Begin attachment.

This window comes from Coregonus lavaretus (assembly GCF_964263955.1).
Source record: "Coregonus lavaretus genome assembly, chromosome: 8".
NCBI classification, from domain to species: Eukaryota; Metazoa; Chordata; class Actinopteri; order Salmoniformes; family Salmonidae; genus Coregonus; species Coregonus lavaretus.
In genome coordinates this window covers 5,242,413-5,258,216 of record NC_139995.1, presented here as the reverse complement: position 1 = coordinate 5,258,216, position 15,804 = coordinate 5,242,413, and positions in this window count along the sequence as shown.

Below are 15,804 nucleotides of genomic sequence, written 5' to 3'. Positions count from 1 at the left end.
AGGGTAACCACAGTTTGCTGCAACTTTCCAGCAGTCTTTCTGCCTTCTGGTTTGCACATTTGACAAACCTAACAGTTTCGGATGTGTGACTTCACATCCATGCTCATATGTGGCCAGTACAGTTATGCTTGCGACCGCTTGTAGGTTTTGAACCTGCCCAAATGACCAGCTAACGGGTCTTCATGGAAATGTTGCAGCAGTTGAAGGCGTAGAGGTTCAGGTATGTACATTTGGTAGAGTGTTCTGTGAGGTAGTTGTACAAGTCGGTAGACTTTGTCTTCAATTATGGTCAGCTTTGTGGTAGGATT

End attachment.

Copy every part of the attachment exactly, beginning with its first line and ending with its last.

This window comes from Coregonus lavaretus (assembly GCF_964263955.1).
Source record: "Coregonus lavaretus genome assembly, chromosome: 8".
NCBI classification, from domain to species: Eukaryota; Metazoa; Chordata; class Actinopteri; order Salmoniformes; family Salmonidae; genus Coregonus; species Coregonus lavaretus.
In genome coordinates this window covers 5,242,413-5,258,216 of record NC_139995.1, presented here as the reverse complement: position 1 = coordinate 5,258,216, position 15,804 = coordinate 5,242,413, and positions in this window count along the sequence as shown.

Below are 15,804 nucleotides of genomic sequence, written 5' to 3'. Positions count from 1 at the left end.
AGGGTAACCACAGTTTGCTGCAACTTTCCAGCAGTCTTTCTGCCTTCTGGTTTGCACATTTGACAAACCTAACAGTTTCGGATGTGTGACTTCACATCCATGCTCATATGTGGCCAGTACAGTTATGCTTGCGACCGCTTGTAGGTTTTGAACCTGCCCAAATGACCAGCTAACGGGTCTTCATGGAAATGTTGCAGCAGTTGAAGGCGTAGAGGTTCAGGTATGTACATTTGGTAGAGTGTTCTGTGAGGTAGTTGTACAAGTCGGTAGACTTTGTCTTCAATTATGGTCAGCTTTGTGGTAGGATT